Creating your own wildlife pond
Adding water to your garden is a wonderful way to do your bit for the neighbourhood wildlife, as well as the fantastic benefits they bring us - peace, calming the mind, interacting with nature and relieving stress.
Information shared in coordination with Froglife and their “Just add water” pond guide.
“A third of ponds are thought to have disappeared in the last 50 years”
If ponds disappear, so does the nature and wildlife.
When creating your pond, you should give thought to whether you prefer a pre formed pond or using a liner for your space. Cut to fit liners allow you the freedom to make your wildlife pond your own shape, size shape and depth.
Whereas pre-formed ponds, easily to buy from most shops, can be quicker to install once the hole is dug and could last easily up to 20 years, the downside is that there is no scope for creativity and many are designed to house fish and therefore don’t include useful shelves for wildlife and plants
You could also think of recycling household items when making your pond, such as old bath tubs, butler sinks, half wine barrels or a sunken paddling pool, are just a few ideas.
Creating your pond:
Any size pond will be beneficial, from a small water filled bucket in the ground to a larger typical pond. Don’t be put off thinning you need heaps of money, you can spend from £5 up to £500 and spend only 2 hours or up to 2 weeks creating your pond, it’s up to you!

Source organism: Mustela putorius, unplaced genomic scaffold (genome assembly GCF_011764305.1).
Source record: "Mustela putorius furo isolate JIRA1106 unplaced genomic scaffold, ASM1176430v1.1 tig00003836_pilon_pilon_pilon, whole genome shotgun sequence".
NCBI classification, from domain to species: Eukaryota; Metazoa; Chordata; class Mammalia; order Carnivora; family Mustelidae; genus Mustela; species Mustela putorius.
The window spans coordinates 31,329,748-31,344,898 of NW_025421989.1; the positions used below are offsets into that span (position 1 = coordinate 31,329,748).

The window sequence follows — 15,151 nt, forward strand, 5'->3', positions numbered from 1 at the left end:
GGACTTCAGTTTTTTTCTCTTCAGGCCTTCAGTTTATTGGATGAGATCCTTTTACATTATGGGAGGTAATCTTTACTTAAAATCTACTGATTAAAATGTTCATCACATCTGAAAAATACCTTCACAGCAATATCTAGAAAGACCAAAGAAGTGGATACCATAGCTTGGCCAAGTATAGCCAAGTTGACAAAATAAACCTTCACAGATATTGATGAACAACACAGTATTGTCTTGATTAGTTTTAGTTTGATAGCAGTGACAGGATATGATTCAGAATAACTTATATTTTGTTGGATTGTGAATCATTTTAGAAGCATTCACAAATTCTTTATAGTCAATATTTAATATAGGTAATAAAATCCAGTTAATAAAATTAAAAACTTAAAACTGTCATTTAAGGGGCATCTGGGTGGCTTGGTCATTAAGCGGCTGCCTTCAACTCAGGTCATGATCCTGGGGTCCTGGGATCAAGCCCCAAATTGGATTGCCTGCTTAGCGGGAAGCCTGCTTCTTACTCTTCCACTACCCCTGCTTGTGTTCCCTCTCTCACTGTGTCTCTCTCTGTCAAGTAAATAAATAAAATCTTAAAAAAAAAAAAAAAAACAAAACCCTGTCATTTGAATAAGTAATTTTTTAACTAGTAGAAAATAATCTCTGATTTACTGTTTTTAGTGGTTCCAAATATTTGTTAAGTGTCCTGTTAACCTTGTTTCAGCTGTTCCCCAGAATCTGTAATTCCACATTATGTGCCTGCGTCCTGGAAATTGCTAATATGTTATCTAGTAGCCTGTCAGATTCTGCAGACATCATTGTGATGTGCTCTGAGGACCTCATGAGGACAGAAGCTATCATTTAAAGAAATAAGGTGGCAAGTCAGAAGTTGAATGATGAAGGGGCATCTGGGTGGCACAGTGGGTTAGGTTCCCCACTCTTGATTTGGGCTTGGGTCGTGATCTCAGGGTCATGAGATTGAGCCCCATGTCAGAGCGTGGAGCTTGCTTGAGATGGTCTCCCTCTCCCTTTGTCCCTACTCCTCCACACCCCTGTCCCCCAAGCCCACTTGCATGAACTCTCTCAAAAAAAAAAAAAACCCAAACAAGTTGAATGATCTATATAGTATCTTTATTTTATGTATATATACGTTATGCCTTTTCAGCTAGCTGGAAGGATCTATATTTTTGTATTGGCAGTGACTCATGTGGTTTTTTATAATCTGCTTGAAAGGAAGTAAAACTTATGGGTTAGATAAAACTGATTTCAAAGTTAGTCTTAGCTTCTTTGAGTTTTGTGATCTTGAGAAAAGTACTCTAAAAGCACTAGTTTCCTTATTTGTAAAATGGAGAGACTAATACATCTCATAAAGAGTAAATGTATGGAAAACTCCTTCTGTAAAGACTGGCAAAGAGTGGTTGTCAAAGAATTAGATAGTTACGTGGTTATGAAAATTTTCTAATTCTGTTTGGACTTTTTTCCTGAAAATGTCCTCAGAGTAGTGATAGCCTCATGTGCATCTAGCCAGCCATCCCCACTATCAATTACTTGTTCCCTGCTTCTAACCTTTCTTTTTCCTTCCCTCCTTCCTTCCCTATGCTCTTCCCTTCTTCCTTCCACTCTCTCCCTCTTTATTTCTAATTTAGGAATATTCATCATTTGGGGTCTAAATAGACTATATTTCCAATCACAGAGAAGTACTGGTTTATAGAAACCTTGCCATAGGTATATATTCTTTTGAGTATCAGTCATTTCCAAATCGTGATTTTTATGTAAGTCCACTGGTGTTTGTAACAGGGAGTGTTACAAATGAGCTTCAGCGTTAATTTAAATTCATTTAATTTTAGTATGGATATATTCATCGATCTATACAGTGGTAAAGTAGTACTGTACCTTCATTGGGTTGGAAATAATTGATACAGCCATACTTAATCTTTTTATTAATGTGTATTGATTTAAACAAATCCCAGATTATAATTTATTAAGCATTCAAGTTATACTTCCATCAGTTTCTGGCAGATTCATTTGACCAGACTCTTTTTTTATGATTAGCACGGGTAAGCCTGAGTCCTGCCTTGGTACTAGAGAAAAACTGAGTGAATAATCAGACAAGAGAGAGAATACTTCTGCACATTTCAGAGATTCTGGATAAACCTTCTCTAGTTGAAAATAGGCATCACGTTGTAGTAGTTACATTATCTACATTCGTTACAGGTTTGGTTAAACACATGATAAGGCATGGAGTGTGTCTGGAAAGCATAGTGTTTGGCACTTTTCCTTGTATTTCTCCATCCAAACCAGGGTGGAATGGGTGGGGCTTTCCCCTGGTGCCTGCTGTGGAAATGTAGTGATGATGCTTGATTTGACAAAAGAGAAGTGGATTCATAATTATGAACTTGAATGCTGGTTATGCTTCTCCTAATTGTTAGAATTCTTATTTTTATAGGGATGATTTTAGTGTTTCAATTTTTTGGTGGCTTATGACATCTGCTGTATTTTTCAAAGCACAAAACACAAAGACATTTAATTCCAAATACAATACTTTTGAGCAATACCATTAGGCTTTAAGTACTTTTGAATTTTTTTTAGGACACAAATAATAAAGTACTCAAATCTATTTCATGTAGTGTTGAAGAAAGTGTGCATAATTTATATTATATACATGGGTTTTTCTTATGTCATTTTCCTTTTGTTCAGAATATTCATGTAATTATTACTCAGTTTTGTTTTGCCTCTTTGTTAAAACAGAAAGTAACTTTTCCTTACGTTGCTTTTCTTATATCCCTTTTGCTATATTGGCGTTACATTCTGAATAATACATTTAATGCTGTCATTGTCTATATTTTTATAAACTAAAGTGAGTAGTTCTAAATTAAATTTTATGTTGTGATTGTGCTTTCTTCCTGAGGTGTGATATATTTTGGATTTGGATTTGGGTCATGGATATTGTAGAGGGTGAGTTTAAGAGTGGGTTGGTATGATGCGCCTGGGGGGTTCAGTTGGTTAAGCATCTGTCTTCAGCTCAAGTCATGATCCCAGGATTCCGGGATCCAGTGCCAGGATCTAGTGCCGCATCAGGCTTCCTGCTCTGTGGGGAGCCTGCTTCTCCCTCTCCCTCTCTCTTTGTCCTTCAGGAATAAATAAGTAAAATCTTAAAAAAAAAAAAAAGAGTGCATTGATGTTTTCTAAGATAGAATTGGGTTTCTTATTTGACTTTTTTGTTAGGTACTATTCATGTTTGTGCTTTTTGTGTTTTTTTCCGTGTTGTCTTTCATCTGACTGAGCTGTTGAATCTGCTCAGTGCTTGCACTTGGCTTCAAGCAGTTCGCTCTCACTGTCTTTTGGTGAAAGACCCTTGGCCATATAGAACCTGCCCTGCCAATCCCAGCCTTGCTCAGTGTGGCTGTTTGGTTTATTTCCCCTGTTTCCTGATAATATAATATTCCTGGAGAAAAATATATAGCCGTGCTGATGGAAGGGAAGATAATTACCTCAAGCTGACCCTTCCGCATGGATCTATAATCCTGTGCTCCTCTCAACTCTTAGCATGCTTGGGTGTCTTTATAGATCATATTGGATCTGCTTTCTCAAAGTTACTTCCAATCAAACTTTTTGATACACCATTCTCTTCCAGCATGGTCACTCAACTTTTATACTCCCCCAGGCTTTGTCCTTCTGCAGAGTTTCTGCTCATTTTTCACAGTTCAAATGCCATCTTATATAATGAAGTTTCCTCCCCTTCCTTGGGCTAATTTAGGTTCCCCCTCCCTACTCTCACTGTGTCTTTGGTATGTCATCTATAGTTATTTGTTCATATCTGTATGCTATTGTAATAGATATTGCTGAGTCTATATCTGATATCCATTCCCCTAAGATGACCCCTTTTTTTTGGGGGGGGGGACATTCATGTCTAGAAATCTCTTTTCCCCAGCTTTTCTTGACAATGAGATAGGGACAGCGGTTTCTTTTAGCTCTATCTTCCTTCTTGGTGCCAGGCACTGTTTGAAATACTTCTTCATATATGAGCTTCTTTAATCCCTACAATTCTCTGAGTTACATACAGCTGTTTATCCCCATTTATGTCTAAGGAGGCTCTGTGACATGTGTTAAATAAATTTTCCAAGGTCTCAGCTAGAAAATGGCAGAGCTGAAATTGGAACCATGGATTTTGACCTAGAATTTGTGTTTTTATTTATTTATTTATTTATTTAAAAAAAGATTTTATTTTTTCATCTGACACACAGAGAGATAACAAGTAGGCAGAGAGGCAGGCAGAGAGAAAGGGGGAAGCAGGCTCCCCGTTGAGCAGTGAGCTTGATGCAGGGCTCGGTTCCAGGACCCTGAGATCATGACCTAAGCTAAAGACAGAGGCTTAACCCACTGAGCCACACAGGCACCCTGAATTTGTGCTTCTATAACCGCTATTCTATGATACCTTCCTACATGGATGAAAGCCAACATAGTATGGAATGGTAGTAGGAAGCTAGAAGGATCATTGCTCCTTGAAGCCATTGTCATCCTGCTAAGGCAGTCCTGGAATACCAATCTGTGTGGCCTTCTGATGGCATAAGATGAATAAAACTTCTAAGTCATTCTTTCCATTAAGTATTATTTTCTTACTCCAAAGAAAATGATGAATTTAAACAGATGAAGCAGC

Plants for your pond:
Once you’ve created your pond, plants are the next addition, and most area easily available in garden shops or pond centres.
Always remember to avoid no-native plants, many of which can be detrimental to local wildlife.
The best practice is to keep local and keep native. Some garden centres are unclear about the origin of their plants, so its worth doing some research before purchasing.
Some non-native plants species you should ensure not to include:
Floating pennywort (Hydrocotyle ranunculoides)
Parrots feather (Myriophyllum aquaticum)
New Zealand pygmyweed (Crasulla helmsii)
Water fern (Azolla filiculoides)
Curly pondweed (Lagarosiphon major)
Canadian pondweed (Eoldia spp)
Other additions you could include to your pond area include:
Log piles and rockeries - leaving rocks and logs around the edges of the pond helps amphibians find shelter, particularly in winter, as well as dead wood attracting invertebrates which the amphibians can feed on.
Lizard rockeries - south facing rockeries can attract lizards and other reptiles into gardens, this is a great chance to re-use the soil excavated from your pond.
Grasses and wildflower areas - You might want to consider including a space or strip for wildflowers or herbs, this will create a more varied mosaic of wildlife habitats, particularly for butterflies and bees.
Whether you add these features for the benefit of the wildlife or to compliment your garden design, you might be surprised how much pleasure you can get from wildlife watching!
Thanks for reading, any questions, we would love to hear from you!